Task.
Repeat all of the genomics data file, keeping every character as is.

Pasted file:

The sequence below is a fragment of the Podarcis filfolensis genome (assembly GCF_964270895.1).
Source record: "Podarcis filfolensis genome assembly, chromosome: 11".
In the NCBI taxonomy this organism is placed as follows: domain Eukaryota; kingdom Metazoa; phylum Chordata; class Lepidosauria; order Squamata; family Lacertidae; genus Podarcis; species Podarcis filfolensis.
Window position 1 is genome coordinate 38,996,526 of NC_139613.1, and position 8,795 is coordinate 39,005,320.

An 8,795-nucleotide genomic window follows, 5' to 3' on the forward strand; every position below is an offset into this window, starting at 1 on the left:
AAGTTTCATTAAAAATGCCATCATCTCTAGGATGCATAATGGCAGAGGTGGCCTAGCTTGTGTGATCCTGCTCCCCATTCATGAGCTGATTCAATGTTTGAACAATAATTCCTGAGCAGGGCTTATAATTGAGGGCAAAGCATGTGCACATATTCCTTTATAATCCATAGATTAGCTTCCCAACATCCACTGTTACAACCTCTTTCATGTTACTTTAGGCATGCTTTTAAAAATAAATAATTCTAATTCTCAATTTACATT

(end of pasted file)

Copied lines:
The sequence below is a fragment of the Podarcis filfolensis genome (assembly GCF_964270895.1).
Source record: "Podarcis filfolensis genome assembly, chromosome: 11".
In the NCBI taxonomy this organism is placed as follows: domain Eukaryota; kingdom Metazoa; phylum Chordata; class Lepidosauria; order Squamata; family Lacertidae; genus Podarcis; species Podarcis filfolensis.
Window position 1 is genome coordinate 38,996,526 of NC_139613.1, and position 8,795 is coordinate 39,005,320.

An 8,795-nucleotide genomic window follows, 5' to 3' on the forward strand; every position below is an offset into this window, starting at 1 on the left:
AAGTTTCATTAAAAATGCCATCATCTCTAGGATGCATAATGGCAGAGGTGGCCTAGCTTGTGTGATCCTGCTCCCCATTCATGAGCTGATTCAATGTTTGAACAATAATTCCTGAGCAGGGCTTATAATTGAGGGCAAAGCATGTGCACATATTCCTTTATAATCCATAGATTAGCTTCCCAACATCCACTGTTACAACCTCTTTCATGTTACTTTAGGCATGCTTTTAAAAATAAATAATTCTAATTCTCAATTTACATT